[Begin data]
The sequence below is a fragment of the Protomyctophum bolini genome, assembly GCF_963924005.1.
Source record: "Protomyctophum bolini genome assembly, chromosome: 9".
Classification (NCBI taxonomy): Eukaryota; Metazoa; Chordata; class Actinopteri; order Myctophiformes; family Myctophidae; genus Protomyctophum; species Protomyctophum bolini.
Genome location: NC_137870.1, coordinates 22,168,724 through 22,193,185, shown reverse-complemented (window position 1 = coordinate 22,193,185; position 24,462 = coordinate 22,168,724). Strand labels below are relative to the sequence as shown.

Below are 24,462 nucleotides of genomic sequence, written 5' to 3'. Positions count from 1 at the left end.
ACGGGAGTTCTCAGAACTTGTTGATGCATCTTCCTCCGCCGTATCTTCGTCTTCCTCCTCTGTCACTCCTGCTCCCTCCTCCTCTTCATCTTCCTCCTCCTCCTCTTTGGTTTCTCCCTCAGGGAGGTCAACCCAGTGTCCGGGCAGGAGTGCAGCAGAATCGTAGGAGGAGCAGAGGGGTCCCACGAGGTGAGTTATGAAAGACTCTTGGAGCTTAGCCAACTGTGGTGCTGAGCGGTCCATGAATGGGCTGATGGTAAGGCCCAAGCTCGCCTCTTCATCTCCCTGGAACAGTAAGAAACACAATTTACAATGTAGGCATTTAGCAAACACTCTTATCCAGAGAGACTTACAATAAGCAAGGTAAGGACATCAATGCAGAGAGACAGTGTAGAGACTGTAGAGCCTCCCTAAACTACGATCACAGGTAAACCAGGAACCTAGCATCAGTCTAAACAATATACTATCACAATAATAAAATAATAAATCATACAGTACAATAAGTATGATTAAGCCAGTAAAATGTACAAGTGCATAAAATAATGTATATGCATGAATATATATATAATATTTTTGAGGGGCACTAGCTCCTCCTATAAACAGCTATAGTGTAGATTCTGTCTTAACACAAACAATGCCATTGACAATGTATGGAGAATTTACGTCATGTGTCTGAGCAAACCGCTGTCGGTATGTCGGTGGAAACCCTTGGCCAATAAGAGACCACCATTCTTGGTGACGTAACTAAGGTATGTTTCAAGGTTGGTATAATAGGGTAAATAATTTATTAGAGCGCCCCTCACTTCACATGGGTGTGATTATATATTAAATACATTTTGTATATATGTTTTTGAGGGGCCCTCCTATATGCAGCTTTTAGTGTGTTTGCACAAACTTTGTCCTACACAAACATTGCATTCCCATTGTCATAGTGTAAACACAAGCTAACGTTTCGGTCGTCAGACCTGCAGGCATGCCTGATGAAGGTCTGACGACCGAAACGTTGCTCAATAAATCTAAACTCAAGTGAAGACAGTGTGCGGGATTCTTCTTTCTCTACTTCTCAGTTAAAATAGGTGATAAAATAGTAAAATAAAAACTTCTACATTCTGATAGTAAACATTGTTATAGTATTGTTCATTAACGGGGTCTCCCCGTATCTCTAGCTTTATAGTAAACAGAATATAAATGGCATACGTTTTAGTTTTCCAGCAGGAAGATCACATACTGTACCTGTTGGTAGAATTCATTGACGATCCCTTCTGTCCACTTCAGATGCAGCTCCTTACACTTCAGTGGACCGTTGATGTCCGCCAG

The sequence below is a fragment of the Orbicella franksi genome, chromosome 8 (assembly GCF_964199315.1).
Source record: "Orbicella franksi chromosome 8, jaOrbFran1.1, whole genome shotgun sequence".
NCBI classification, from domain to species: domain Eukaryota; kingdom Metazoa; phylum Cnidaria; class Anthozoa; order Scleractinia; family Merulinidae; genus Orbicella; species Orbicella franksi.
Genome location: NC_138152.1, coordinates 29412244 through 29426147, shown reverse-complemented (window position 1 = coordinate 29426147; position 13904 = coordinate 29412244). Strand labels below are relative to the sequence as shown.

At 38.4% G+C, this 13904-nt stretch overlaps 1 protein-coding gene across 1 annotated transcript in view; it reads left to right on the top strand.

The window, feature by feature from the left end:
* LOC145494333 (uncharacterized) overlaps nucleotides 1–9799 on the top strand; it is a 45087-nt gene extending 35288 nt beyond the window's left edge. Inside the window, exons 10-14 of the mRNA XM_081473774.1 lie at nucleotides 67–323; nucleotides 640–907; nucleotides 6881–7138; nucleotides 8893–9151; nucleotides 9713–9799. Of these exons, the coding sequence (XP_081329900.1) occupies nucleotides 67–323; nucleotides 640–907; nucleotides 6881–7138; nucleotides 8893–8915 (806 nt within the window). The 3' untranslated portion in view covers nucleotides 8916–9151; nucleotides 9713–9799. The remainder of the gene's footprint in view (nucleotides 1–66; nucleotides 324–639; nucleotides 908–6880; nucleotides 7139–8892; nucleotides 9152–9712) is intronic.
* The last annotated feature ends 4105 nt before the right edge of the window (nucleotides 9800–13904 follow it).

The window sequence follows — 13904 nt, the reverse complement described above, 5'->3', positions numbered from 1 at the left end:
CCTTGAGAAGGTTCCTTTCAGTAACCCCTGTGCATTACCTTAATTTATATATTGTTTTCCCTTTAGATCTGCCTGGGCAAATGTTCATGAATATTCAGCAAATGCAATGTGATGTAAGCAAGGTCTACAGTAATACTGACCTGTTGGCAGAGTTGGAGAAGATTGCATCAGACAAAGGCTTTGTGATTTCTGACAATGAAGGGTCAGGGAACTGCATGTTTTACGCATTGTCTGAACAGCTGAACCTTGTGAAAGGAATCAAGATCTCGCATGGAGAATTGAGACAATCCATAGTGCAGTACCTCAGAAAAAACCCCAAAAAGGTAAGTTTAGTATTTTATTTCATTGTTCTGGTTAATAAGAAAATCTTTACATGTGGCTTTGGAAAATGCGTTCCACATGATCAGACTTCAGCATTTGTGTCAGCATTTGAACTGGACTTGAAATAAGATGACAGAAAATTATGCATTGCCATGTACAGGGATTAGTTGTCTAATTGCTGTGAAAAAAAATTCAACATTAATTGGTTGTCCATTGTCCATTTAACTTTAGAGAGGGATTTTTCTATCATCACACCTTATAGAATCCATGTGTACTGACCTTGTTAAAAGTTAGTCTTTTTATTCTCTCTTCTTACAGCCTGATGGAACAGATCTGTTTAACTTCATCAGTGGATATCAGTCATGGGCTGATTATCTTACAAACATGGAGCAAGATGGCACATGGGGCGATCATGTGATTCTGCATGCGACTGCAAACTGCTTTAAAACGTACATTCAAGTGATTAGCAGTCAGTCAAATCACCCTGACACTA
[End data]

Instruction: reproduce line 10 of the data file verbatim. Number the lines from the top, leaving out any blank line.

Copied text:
Genome location: NC_138152.1, coordinates 29412244 through 29426147, shown reverse-complemented (window position 1 = coordinate 29426147; position 13904 = coordinate 29412244). Strand labels below are relative to the sequence as shown.